On Tuesday, a security researcher obtained a mid-2014 copy of Thomson Reuters' controversial financial crime and terrorism database—a huge cache of publicly sourced information used by banks, lawyers, and governments to research individuals and organisations.
Just like your tutor might discover dodgy references in that late-night essay hastily cobbled together, Motherboard has found that a chunk of profiles in the database use Wikipedia as a source.
Thomson Reuters' database, called World-Check, is used by over 300 government and intelligence agencies, as well as 49 of the world's top 50 banks, according to a company fact sheet. World-Check is designed to give insight into financial crime and the people potentially behind it.
"We monitor over 530 sanction, watch, and regulatory law and enforcement lists, and hundreds of thousands of information sources, often identifying heightened-risk entities months or years before they are listed. In fact, in 2012 alone we identified more than 180 entities before they appeared on the US Treasury Office of Foreign Assets Control (OFAC) list based on reputable sources identifying relevant risks," the Thomson Reuters website reads.
You might not expect one of those sources to be Wikipedia.
According to Motherboard's analysis, over 15,000 entries in the World-Check database reference wikipedia.org as a source. These include profiles which have been designated as "political individual," "diplomat," and "terrorism."
Over 6,500 of the profiles that include Wikipedia sources are for political individuals, 5074 are for other individuals, 624 are labeled as being involved in some form of crime, such as narcotics or financial, and 178 are suspected of terrorism.
Although Wikipedia can be a good source of information, some of the articles cited by World-Check are incomplete or of low quality.
One profile of a suspected, and deceased, terrorist links to a Wikipedia "stub." According to Wikipedia's own definition, a stub "is an article deemed too short to provide encyclopedic coverage of a subject." Another article for a political individual is marked as being "too short and lacks important information." The profiles do include other citations, however, such as media reports.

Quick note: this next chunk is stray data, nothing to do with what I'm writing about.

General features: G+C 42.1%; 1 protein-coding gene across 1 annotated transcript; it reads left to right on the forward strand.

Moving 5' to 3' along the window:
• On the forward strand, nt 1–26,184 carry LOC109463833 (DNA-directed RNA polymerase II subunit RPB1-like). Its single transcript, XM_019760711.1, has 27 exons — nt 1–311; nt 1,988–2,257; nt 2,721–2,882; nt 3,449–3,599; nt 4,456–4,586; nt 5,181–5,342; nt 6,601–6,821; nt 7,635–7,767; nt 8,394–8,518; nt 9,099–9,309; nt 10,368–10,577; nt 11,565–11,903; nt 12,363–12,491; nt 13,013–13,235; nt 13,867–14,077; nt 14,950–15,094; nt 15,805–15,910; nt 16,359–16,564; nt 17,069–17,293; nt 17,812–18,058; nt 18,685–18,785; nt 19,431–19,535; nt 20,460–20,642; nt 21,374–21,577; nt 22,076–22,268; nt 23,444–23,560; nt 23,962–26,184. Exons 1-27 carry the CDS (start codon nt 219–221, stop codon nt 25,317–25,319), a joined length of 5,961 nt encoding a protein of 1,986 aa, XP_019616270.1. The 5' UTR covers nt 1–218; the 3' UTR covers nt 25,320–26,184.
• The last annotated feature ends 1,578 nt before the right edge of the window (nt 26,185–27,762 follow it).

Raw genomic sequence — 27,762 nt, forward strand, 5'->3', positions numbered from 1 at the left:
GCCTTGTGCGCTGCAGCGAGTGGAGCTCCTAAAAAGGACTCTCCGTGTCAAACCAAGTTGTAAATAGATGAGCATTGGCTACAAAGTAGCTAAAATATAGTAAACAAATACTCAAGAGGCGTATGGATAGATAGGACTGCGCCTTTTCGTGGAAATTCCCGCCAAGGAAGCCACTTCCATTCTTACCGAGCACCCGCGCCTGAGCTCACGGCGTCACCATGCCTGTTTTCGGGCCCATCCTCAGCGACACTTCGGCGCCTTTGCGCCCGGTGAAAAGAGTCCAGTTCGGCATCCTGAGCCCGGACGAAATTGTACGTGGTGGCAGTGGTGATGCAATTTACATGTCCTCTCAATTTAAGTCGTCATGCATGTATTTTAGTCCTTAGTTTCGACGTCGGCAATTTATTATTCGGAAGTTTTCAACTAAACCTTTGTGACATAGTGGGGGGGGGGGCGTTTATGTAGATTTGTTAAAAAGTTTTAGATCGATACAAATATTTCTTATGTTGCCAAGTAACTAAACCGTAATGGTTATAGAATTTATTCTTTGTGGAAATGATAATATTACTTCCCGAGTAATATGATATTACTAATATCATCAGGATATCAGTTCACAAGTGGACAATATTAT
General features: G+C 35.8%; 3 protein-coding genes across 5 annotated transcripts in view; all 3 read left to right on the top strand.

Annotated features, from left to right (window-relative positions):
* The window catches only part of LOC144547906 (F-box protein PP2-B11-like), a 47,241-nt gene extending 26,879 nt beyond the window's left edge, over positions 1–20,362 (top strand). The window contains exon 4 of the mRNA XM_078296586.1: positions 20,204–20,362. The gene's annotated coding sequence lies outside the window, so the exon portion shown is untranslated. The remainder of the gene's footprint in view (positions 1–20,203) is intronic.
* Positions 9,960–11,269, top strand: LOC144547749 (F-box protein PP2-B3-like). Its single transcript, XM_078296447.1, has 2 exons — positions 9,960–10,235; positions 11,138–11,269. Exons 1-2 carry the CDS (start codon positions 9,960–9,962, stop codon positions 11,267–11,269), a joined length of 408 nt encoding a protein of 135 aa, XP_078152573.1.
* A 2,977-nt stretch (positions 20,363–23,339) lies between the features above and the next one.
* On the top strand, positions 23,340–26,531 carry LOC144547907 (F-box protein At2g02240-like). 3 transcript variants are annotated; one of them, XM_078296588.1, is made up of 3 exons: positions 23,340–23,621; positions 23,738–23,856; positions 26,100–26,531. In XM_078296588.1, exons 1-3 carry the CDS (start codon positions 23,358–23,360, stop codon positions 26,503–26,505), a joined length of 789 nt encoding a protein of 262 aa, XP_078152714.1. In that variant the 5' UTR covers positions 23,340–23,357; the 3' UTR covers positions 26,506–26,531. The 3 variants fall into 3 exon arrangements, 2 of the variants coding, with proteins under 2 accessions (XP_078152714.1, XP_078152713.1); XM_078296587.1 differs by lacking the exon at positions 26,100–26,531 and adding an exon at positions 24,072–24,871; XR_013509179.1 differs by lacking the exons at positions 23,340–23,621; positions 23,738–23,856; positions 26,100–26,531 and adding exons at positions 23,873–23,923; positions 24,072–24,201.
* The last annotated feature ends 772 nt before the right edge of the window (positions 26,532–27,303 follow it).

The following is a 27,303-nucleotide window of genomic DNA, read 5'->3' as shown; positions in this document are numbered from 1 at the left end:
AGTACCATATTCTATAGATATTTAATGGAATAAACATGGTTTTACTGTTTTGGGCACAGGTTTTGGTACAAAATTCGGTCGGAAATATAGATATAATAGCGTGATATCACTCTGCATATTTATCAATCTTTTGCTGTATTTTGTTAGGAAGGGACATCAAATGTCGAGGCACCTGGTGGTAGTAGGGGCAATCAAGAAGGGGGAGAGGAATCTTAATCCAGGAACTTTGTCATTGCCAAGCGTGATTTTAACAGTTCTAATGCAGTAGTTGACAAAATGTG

As VICE News found earlier this year, major charities, activists, and mainstream religious institutions are listed in the World-Check database under the label of "terrorism," despite facing no related charges. Some of these designations were given in part because of information found on blogs, according to VICE News.
Of course, 15,000 profiles is only a tiny part of World-Checks' 2.2 million strong database, and including information from Wikipedia—alongside other sources, of course—isn't necessarily a bad thing.
David Crundwell, a spokesperson from Thomson Reuters, told Motherboard in an email that, "World-Check uses only reliable and reputable public domain sources (such as official sanctions lists, law and regulatory enforcement lists, government sources and trustworthy media publications) for risk-based information or allegations about an individual or entity."
"We also provide secondary identifying information on individuals, such as dates and place of birth, and this will be similarly verified with reputable and official sources. If blog content appears, it is only as a supporting source for that secondary information, and is clearly identified as such," Crundwell added.